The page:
Hide Artifacts: Email Hiding Rules

Adversaries may use email rules to hide inbound emails in a compromised user's mailbox. Many email clients allow users to create inbox rules for various email functions, including moving emails to other folders, marking emails as read, or deleting emails. Rules may be created or modified within email clients or through external features such as the New-InboxRule or Set-InboxRule PowerShell cmdlets on Windows systems.[1][2][3][4]

Adversaries may utilize email rules within a compromised user's mailbox to delete and/or move emails to less noticeable folders. Adversaries may do this to hide security alerts, C2 communication, or responses to Internal Spearphishing emails sent from the compromised account.

Any user or administrator within the organization (or adversary with valid credentials) may be able to create rules to automatically move or delete emails. These rules can be abused to impair/delay detection had the email content been immediately seen by a user or defender. Malicious rules commonly filter out emails based on key words (such as malware, suspicious, phish, and hack) found in message bodies and subject lines. [5]

In some environments, administrators may be able to enable email rules that operate organization-wide rather than on individual inboxes. For example, Microsoft Exchange supports transport rules that evaluate all mail an organization receives against user-specified conditions, then performs a user-specified action on mail that adheres to those conditions.[6] Adversaries that abuse such features may be able to automatically modify or delete all emails related to specific topics (such as internal security incident notifications).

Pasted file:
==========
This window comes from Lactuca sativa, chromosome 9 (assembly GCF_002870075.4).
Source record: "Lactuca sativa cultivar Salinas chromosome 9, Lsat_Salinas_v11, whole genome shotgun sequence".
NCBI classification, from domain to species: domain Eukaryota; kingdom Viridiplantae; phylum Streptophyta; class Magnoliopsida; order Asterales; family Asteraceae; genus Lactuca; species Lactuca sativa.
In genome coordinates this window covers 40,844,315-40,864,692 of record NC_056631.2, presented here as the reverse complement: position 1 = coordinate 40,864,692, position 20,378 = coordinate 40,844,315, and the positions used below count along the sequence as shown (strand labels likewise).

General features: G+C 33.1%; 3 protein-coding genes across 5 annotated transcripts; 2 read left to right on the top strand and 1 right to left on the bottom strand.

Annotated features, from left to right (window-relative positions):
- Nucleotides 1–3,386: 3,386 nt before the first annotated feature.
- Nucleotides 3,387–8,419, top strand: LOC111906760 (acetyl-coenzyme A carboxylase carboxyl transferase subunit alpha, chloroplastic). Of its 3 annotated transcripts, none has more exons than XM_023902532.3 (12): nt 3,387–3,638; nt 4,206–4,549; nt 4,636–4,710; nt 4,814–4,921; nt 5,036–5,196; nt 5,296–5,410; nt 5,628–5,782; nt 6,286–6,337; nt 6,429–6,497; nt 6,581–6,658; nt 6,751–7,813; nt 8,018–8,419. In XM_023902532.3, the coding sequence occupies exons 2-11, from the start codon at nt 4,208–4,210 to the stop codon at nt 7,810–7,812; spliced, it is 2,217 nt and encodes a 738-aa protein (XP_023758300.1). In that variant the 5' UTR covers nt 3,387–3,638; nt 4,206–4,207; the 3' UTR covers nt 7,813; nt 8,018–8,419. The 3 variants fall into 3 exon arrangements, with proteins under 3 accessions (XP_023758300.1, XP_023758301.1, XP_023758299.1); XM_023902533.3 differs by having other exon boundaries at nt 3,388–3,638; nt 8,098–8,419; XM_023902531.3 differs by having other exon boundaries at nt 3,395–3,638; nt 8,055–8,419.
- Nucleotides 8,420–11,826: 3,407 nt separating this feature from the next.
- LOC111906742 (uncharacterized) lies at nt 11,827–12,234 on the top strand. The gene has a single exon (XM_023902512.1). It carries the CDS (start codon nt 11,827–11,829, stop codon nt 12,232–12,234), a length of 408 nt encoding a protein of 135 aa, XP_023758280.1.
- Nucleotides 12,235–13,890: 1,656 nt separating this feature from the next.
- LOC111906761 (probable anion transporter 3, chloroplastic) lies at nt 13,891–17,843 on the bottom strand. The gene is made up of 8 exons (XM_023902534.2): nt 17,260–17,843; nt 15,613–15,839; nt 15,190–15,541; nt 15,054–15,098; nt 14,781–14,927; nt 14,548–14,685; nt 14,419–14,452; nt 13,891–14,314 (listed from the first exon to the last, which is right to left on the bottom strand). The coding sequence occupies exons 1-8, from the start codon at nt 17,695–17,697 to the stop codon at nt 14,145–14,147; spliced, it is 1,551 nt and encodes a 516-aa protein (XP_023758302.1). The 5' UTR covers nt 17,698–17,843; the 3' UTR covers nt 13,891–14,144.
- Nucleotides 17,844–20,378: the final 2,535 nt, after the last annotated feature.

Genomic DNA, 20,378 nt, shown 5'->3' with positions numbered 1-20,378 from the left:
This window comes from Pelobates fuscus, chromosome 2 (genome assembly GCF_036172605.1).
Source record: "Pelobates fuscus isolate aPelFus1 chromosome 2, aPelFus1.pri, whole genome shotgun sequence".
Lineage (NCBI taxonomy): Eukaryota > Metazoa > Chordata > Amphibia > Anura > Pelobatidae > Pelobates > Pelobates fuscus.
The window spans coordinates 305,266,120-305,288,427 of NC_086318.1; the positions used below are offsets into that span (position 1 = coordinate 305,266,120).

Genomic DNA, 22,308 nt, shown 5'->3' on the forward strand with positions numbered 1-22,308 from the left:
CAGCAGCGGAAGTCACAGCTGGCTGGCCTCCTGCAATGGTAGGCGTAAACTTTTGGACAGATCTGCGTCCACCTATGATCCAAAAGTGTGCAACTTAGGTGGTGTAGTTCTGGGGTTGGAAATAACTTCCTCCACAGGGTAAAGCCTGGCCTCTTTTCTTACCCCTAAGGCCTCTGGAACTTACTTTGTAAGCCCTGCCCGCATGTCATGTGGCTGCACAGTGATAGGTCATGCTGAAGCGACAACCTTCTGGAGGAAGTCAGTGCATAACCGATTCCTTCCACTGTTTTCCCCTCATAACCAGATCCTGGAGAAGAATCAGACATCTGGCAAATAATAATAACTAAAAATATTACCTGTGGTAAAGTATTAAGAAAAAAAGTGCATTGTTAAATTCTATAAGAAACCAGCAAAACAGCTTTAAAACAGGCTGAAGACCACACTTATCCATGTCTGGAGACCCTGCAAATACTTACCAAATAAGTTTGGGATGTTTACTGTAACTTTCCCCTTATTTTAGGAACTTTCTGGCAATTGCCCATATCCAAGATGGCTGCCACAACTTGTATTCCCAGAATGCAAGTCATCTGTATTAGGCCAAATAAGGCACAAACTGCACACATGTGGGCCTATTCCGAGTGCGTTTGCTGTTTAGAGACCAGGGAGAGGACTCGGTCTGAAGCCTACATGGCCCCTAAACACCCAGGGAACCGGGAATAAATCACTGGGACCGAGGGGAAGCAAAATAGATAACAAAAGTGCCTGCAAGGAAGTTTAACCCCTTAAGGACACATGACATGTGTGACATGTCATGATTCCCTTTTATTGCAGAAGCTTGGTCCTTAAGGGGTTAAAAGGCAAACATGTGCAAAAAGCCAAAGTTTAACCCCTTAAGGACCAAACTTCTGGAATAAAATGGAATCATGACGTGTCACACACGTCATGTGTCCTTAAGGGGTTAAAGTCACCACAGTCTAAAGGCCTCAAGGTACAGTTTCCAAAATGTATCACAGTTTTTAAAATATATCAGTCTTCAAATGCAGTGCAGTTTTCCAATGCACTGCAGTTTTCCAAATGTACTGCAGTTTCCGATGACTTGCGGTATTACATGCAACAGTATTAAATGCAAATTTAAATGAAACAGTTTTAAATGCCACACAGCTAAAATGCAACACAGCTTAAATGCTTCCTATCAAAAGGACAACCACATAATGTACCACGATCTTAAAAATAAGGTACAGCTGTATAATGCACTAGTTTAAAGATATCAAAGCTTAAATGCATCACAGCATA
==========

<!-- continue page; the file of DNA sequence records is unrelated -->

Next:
ID: T1564.008
Sub-technique of:  T1564
Tactic: Defense Evasion
Platforms: Google Workspace, Linux, Office 365, Windows, macOS
Contributors: Dor Edry, Microsoft; Liran Ravich, CardinalOps
Version: 1.3
Created: 07 June 2021
Last Modified: 16 October 2023

Procedure Examples

ID Name Description
G0085 FIN4

FIN4 has created rules in victims' Microsoft Outlook accounts to automatically delete emails containing words such as "hacked," "phish," and "malware" in a likely attempt to prevent organizations from communicating about their activities.[7]

G1015 Scattered Spider

Scattered Spider creates inbound rules on the compromised email accounts of security personnel to automatically delete emails from vendor security products.[8]


ID Mitigation Description
M1047 Audit

Enterprise email solutions may have monitoring mechanisms that may include the ability to audit inbox rules on a regular basis.

In an Exchange environment, Administrators can use Get-InboxRule / Remove-InboxRule and Get-TransportRule / Remove-TransportRule to discover and remove potentially malicious inbox and transport rules.[9][10]


ID Data Source Data Component Detects
DS0015 Application Log Application Log Content

Monitor for third-party application logging, messaging, and/or other artifacts that may use email rules to hide inbound emails in a compromised user's mailbox. Monitor email clients and applications for suspicious activity, such as missing messages or abnormal configuration and/or log entries. In environments using Exchange, monitor logs for the creation or modification of mail transport rules.

DS0017 Command Command Execution

On Windows and Exchange systems, monitor for creation or modification of suspicious inbox rules through the use of the New-InboxRule, Set-InboxRule, New-TransportRule, and Set-TransportRule PowerShell cmdlets.[11][10][12]

DS0022 File File Modification

On MacOS systems, monitor for modifications to the RulesActiveState.plist, SyncedRules.plist, UnsyncedRules.plist, and MessageRules.plist files.[2]